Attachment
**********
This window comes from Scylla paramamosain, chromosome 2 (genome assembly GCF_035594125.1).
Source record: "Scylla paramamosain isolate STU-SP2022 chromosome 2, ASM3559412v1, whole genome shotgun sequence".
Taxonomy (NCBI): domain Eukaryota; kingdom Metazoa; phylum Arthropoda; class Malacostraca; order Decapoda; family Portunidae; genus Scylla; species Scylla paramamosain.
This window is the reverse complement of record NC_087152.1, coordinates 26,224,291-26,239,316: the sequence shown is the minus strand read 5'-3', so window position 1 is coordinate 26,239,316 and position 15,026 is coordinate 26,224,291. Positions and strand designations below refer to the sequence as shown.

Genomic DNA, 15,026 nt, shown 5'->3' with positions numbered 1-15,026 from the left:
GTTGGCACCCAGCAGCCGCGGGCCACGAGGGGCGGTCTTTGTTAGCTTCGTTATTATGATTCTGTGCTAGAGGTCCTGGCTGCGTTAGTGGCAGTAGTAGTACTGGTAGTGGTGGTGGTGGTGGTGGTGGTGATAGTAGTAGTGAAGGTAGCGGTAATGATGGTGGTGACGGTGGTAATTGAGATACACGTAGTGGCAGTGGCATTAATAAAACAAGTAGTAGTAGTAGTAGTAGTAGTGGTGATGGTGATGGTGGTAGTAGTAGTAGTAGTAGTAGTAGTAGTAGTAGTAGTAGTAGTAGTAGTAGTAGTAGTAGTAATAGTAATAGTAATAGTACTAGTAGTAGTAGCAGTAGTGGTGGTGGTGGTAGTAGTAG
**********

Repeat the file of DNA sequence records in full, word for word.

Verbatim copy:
This window comes from Scylla paramamosain, chromosome 2 (genome assembly GCF_035594125.1).
Source record: "Scylla paramamosain isolate STU-SP2022 chromosome 2, ASM3559412v1, whole genome shotgun sequence".
Taxonomy (NCBI): domain Eukaryota; kingdom Metazoa; phylum Arthropoda; class Malacostraca; order Decapoda; family Portunidae; genus Scylla; species Scylla paramamosain.
This window is the reverse complement of record NC_087152.1, coordinates 26,224,291-26,239,316: the sequence shown is the minus strand read 5'-3', so window position 1 is coordinate 26,239,316 and position 15,026 is coordinate 26,224,291. Positions and strand designations below refer to the sequence as shown.

Genomic DNA, 15,026 nt, shown 5'->3' with positions numbered 1-15,026 from the left:
GTTGGCACCCAGCAGCCGCGGGCCACGAGGGGCGGTCTTTGTTAGCTTCGTTATTATGATTCTGTGCTAGAGGTCCTGGCTGCGTTAGTGGCAGTAGTAGTACTGGTAGTGGTGGTGGTGGTGGTGGTGGTGATAGTAGTAGTGAAGGTAGCGGTAATGATGGTGGTGACGGTGGTAATTGAGATACACGTAGTGGCAGTGGCATTAATAAAACAAGTAGTAGTAGTAGTAGTAGTAGTGGTGATGGTGATGGTGGTAGTAGTAGTAGTAGTAGTAGTAGTAGTAGTAGTAGTAGTAGTAGTAGTAGTAGTAGTAGTAATAGTAATAGTAATAGTACTAGTAGTAGTAGCAGTAGTGGTGGTGGTGGTAGTAGTAG